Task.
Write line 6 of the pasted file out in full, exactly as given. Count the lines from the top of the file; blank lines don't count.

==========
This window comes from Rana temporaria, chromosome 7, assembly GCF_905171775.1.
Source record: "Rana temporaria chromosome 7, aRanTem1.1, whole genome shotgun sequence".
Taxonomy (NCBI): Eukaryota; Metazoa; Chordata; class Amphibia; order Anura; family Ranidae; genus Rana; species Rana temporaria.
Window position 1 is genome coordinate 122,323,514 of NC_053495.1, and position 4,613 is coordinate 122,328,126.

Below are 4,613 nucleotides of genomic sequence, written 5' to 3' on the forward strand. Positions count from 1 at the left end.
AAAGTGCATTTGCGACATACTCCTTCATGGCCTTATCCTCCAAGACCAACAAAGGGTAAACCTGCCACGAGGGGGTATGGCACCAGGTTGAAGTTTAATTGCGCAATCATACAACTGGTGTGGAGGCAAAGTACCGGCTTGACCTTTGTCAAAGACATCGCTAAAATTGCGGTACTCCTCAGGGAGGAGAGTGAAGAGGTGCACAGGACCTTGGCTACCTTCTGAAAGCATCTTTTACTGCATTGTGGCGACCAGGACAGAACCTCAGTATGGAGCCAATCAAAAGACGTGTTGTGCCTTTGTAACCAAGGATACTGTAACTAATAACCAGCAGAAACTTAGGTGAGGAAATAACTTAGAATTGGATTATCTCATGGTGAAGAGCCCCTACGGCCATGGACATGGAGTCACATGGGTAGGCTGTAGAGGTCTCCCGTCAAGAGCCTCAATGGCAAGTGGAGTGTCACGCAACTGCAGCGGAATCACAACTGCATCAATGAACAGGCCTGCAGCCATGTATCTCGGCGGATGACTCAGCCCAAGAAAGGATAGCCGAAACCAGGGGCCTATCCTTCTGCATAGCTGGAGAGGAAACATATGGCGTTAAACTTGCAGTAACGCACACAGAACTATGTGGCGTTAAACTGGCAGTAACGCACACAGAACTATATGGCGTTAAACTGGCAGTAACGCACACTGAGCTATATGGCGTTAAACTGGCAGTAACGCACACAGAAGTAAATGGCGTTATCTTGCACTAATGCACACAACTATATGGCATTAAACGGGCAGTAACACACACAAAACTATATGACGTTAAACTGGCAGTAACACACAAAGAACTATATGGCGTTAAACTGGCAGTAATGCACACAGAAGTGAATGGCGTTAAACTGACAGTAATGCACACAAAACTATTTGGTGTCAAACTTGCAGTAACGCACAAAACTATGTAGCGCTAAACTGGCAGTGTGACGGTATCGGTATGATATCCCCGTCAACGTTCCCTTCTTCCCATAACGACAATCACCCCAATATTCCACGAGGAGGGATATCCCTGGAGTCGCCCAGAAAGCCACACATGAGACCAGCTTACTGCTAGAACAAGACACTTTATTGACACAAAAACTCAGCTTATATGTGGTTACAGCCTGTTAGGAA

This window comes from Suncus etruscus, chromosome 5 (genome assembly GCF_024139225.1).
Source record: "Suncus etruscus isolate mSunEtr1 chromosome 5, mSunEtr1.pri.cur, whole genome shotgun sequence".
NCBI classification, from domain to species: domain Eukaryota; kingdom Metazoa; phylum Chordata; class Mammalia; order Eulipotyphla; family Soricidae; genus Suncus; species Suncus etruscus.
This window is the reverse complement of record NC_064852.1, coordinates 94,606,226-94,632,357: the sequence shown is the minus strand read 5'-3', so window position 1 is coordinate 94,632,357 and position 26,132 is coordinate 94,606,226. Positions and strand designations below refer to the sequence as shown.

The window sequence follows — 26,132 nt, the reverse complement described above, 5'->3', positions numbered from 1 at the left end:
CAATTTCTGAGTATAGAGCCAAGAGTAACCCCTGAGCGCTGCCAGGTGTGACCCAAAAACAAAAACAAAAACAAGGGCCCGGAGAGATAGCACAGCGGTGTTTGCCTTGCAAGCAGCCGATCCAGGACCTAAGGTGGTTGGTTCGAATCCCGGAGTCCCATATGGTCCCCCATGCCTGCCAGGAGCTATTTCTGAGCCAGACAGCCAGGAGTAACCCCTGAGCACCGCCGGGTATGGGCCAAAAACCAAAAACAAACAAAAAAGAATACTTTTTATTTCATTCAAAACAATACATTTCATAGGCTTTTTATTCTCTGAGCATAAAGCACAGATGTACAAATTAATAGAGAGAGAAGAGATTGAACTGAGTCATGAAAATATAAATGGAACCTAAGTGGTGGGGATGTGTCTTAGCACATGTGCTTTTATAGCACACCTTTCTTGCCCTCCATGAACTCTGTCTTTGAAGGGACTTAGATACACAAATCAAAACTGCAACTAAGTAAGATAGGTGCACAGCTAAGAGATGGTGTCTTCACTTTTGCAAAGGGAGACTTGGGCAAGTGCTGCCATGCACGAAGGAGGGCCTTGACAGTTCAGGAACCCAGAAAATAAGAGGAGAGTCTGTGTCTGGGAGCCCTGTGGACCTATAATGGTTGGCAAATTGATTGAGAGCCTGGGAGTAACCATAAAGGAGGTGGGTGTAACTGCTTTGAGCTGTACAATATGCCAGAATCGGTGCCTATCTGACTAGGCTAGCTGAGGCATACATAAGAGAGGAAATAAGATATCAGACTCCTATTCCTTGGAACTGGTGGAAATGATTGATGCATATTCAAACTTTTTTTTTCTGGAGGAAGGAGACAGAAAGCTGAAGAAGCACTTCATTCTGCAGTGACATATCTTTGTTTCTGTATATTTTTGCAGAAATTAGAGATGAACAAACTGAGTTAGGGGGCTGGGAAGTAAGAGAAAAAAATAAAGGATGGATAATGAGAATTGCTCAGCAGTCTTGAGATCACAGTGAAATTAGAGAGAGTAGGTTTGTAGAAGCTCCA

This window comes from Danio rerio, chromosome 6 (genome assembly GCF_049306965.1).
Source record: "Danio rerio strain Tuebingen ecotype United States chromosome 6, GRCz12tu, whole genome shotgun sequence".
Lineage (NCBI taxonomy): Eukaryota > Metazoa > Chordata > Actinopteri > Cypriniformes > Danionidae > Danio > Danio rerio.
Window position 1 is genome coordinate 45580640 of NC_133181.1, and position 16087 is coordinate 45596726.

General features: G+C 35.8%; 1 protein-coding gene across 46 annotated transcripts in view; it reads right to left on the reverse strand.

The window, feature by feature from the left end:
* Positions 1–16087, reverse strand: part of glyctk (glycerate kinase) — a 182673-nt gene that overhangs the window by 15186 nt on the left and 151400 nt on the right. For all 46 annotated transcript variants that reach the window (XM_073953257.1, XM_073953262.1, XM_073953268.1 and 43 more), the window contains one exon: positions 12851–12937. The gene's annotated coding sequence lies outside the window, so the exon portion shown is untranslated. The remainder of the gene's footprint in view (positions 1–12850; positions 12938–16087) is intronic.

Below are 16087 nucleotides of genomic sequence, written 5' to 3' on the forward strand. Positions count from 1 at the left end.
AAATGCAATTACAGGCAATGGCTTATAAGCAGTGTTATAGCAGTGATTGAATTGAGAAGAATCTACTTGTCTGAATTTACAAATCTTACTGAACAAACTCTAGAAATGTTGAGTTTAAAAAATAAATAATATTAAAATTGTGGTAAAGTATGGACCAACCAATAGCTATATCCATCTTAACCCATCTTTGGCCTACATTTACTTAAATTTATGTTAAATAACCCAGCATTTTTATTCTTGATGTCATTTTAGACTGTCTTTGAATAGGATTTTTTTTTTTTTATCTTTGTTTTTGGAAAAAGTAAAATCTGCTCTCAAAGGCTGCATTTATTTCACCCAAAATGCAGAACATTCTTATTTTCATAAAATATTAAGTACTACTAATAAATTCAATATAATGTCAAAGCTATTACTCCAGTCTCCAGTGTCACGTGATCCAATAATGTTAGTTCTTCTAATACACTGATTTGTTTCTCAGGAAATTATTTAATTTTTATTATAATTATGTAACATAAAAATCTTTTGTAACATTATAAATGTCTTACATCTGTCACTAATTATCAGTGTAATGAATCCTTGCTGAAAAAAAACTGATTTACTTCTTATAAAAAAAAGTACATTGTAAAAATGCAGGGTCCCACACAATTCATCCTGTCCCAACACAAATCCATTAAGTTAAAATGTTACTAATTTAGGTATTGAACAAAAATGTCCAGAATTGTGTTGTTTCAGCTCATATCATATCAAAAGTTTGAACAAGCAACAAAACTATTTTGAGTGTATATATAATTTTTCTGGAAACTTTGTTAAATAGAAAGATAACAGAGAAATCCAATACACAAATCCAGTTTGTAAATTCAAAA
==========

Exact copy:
AAAGTGCATTTGCGACATACTCCTTCATGGCCTTATCCTCCAAGACCAACAAAGGGTAAACCTGCCACGAGGGGGTATGGCACCAGGTTGAAGTTTAATTGCGCAATCATACAACTGGTGTGGAGGCAAAGTACCGGCTTGACCTTTGTCAAAGACATCGCTAAAATTGCGGTACTCCTCAGGGAGGAGAGTGAAGAGGTGCACAGGACCTTGGCTACCTTCTGAAAGCATCTTTTACTGCATTGTGGCGACCAGGACAGAACCTCAGTATGGAGCCAATCAAAAGACGTGTTGTGCCTTTGTAACCAAGGATACTGTAACTAATAACCAGCAGAAACTTAGGTGAGGAAATAACTTAGAATTGGATTATCTCATGGTGAAGAGCCCCTACGGCCATGGACATGGAGTCACATGGGTAGGCTGTAGAGGTCTCCCGTCAAGAGCCTCAATGGCAAGTGGAGTGTCACGCAACTGCAGCGGAATCACAACTGCATCAATGAACAGGCCTGCAGCCATGTATCTCGGCGGATGACTCAGCCCAAGAAAGGATAGCCGAAACCAGGGGCCTATCCTTCTGCATAGCTGGAGAGGAAACATATGGCGTTAAACTTGCAGTAACGCACACAGAACTATGTGGCGTTAAACTGGCAGTAACGCACACAGAACTATATGGCGTTAAACTGGCAGTAACGCACACTGAGCTATATGGCGTTAAACTGGCAGTAACGCACACAGAAGTAAATGGCGTTATCTTGCACTAATGCACACAACTATATGGCATTAAACGGGCAGTAACACACACAAAACTATATGACGTTAAACTGGCAGTAACACACAAAGAACTATATGGCGTTAAACTGGCAGTAATGCACACAGAAGTGAATGGCGTTAAACTGACAGTAATGCACACAAAACTATTTGGTGTCAAACTTGCAGTAACGCACAAAACTATGTAGCGCTAAACTGGCAGTGTGACGGTATCGGTATGATATCCCCGTCAACGTTCCCTTCTTCCCATAACGACAATCACCCCAATATTCCACGAGGAGGGATATCCCTGGAGTCGCCCAGAAAGCCACACATGAGACCAGCTTACTGCTAGAACAAGACACTTTATTGACACAAAAACTCAGCTTATATGTGGTTACAGCCTGTTAGGAA